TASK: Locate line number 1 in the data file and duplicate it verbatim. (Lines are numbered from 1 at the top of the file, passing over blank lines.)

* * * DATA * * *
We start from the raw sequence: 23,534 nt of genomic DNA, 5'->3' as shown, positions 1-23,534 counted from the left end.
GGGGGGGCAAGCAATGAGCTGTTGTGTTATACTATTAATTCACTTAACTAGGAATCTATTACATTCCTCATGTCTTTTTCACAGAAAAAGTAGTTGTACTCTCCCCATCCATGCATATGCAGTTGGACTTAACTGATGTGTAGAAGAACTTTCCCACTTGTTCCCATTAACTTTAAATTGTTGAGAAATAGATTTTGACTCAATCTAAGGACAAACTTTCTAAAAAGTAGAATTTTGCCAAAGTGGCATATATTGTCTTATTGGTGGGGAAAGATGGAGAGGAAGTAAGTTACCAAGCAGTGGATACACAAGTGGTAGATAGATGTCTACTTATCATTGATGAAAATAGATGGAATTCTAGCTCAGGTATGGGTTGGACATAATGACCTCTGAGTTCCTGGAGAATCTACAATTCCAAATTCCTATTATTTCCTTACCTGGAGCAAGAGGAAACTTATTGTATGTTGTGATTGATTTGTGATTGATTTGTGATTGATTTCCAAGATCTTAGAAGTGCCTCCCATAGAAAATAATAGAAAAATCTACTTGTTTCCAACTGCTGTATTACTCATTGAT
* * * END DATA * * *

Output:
We start from the raw sequence: 23,534 nt of genomic DNA, 5'->3' as shown, positions 1-23,534 counted from the left end.